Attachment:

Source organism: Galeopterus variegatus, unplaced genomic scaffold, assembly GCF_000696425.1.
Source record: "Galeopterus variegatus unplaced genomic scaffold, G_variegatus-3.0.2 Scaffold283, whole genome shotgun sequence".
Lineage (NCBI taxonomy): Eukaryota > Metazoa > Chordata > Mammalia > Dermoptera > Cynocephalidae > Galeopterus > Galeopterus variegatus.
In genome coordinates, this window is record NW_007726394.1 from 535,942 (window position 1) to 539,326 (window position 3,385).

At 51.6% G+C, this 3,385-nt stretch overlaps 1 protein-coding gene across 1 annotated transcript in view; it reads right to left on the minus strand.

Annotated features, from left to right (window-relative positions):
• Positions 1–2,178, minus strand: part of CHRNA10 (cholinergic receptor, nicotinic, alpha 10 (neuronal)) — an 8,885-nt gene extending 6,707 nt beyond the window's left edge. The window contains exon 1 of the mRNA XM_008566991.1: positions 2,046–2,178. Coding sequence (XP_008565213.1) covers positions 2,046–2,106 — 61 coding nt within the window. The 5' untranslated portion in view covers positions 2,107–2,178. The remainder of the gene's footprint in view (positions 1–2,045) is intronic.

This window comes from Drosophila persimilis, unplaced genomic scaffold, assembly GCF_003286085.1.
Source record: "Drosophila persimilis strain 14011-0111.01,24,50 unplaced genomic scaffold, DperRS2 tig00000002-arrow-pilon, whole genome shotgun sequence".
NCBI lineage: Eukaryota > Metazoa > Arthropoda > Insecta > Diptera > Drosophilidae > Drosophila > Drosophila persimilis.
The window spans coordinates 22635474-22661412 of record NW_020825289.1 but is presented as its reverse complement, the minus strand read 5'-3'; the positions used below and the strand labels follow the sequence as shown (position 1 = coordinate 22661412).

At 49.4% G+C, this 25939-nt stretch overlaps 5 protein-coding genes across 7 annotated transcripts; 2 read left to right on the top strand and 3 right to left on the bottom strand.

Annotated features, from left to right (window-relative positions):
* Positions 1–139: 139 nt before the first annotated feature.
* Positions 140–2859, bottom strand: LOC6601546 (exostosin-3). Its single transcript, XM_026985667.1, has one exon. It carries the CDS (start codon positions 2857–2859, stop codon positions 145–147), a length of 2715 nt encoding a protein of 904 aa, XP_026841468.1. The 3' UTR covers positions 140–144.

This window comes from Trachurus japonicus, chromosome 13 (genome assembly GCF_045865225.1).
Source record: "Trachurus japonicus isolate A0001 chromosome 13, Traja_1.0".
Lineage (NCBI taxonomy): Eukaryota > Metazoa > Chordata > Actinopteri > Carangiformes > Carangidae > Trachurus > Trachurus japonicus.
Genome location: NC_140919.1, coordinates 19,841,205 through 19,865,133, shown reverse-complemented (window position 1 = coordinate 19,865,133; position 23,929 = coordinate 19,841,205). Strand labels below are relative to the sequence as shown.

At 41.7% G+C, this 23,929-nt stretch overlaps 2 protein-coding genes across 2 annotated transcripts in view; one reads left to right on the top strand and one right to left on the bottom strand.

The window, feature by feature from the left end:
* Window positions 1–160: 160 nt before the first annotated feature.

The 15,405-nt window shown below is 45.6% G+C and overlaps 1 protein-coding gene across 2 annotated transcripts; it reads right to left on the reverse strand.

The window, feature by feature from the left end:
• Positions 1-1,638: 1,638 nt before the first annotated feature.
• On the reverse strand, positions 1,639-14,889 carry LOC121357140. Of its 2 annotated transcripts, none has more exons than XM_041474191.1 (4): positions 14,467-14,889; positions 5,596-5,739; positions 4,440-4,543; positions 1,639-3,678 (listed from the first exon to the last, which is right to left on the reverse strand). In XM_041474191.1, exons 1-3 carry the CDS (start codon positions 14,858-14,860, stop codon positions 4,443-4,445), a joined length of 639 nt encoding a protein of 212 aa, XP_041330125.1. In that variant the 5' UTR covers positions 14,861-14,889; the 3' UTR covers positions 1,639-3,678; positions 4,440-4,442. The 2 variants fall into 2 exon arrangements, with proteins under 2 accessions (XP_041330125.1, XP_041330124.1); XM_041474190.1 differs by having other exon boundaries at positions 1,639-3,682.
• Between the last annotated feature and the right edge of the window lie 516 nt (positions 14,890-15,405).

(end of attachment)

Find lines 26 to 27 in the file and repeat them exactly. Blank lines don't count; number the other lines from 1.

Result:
• On the reverse strand, positions 1,639-14,889 carry LOC121357140. Of its 2 annotated transcripts, none has more exons than XM_041474191.1 (4): positions 14,467-14,889; positions 5,596-5,739; positions 4,440-4,543; positions 1,639-3,678 (listed from the first exon to the last, which is right to left on the reverse strand). In XM_041474191.1, exons 1-3 carry the CDS (start codon positions 14,858-14,860, stop codon positions 4,443-4,445), a joined length of 639 nt encoding a protein of 212 aa, XP_041330125.1. In that variant the 5' UTR covers positions 14,861-14,889; the 3' UTR covers positions 1,639-3,678; positions 4,440-4,442. The 2 variants fall into 2 exon arrangements, with proteins under 2 accessions (XP_041330125.1, XP_041330124.1); XM_041474190.1 differs by having other exon boundaries at positions 1,639-3,682.
• Between the last annotated feature and the right edge of the window lie 516 nt (positions 14,890-15,405).